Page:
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J Oral Maxillofac Surg. 2010 Apr;68(4):731-8. doi: 10.1016/j.joms.2009.07.060. Epub 2009 Dec 2.

Septic arthritis of the temporomandibular joint: a retrospective review of 40 cases.

Author information

1
Department of Oral and Maxillofacial Surgery, Shanghai Ninth People's Hospital, Shanghai Jiaotong University School of Medicine, Shanghai Key Laboratory of Stomatology, Shanghai, People's Republic of China.

Abstract

PURPOSE:

Septic arthritis of the temporomandibular joint is an uncommonly reported entity. The aim of the present study was to review the cases treated at our clinic, analyze the characteristics of this disease and the responses to management, and recommend a protocol for managing suspected cases.

PATIENTS AND METHODS:

A total of 40 consecutive patients were included from 1995 to 2007. Their demographics, predisposing factors, clinical manifestations, radiologic findings, joint fluid analysis results, treatment, and outcomes were reviewed.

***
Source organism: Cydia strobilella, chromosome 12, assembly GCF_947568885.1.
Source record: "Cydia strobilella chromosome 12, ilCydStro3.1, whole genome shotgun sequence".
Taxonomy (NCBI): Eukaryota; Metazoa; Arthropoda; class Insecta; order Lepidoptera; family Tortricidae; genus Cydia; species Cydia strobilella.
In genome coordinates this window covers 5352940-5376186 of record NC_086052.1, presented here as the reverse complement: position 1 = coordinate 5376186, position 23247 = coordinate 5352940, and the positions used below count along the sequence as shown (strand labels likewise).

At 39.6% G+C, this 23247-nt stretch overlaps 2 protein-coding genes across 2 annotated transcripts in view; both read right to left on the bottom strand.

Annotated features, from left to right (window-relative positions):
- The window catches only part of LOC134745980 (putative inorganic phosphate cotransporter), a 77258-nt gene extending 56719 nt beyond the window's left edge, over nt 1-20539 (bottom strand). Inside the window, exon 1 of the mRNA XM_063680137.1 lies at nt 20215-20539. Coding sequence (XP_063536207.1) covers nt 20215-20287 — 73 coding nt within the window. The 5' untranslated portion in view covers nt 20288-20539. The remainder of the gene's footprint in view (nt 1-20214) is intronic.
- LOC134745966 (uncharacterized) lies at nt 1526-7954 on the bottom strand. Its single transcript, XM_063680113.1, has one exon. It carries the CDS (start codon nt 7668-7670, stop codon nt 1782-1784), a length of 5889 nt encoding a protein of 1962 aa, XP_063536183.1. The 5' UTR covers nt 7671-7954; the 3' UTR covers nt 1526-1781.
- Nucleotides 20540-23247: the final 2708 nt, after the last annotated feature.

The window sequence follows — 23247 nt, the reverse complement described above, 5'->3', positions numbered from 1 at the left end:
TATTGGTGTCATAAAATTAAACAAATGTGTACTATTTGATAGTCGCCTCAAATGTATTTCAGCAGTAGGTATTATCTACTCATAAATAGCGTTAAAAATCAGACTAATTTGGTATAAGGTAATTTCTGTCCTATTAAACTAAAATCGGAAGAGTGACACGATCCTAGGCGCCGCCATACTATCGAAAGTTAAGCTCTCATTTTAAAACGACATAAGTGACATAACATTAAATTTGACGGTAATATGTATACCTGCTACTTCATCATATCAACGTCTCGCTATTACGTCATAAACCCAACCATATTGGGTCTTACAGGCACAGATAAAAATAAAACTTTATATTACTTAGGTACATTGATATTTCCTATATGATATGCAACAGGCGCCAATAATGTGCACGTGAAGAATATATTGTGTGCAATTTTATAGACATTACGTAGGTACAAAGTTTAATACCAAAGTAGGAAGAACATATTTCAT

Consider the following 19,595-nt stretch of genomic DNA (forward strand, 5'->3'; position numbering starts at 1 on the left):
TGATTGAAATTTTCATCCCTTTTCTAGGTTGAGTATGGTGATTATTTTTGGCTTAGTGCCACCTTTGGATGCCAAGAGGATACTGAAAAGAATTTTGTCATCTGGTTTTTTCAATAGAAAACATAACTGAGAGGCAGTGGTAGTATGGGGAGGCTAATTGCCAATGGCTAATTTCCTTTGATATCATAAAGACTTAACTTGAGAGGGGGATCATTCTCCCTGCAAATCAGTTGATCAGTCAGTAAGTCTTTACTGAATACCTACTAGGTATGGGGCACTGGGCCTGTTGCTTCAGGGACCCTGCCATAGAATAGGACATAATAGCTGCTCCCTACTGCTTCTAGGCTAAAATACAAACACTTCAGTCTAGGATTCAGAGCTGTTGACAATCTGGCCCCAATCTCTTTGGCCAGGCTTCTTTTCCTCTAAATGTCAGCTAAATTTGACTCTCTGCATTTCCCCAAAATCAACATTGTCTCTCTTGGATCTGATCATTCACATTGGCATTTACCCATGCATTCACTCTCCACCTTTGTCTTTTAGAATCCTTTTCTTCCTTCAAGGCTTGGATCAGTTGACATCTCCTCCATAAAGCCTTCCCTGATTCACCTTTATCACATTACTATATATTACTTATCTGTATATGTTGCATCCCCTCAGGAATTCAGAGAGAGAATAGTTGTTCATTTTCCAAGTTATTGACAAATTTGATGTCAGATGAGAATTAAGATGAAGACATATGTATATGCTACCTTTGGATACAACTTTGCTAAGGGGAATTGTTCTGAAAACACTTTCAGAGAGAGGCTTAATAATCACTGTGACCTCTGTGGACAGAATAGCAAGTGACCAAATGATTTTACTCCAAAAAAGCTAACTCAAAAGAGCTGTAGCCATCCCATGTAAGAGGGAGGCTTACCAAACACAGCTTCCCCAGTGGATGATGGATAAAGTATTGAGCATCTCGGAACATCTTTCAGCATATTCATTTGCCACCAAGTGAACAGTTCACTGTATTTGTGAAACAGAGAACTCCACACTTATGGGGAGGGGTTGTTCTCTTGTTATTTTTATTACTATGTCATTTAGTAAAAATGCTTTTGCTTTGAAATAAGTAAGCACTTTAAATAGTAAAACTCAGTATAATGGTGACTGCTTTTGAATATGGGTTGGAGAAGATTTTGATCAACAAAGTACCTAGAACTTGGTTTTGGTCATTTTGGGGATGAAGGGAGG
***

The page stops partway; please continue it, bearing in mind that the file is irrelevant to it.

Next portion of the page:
RESULTS:

The 40 patients included 26 men and 14 women, with an average age of 36 years. Original infections were found in 15 patients (local spread in 4 and hematogenous dissemination from a distant site in 11). All patients complained of trismus and tenderness in the temporomandibular joint. Sudden malocclusion was found in 33 patients. Joint space widening and limitation of condyle movement were demonstrated by plain film in 33 patients. Increased joint effusion was confirmed by magnetic resonance imaging in 7 patients. Joint fluid was obtained from 35 patients. A high level of neutrophils and fibrin were found under microscopy with hematoxylin-eosin staining. Staphylococcus saprophyticus and S. aureus were cultured from 5 patients. Arthrocentesis under low pressure was applied to 35 patients, and arthroscopy was used in 9 patients. Major sequelae occurred in 11 patients, including fibrosis in 2 and postinfectious osteoarthritis in 9.

CONCLUSIONS:

Septic arthritis of the temporomandibular joint mainly arises from hematogenous spread, but the original infection is often occult. Antibiotic therapy, arthrocentesis under low pressure, and joint immobilization are recommended for patients in the acute stage. The common sequela is osteoarthritis.

PMID:
19954877
DOI:
10.1016/j.joms.2009.07.060
[Indexed for MEDLINE]

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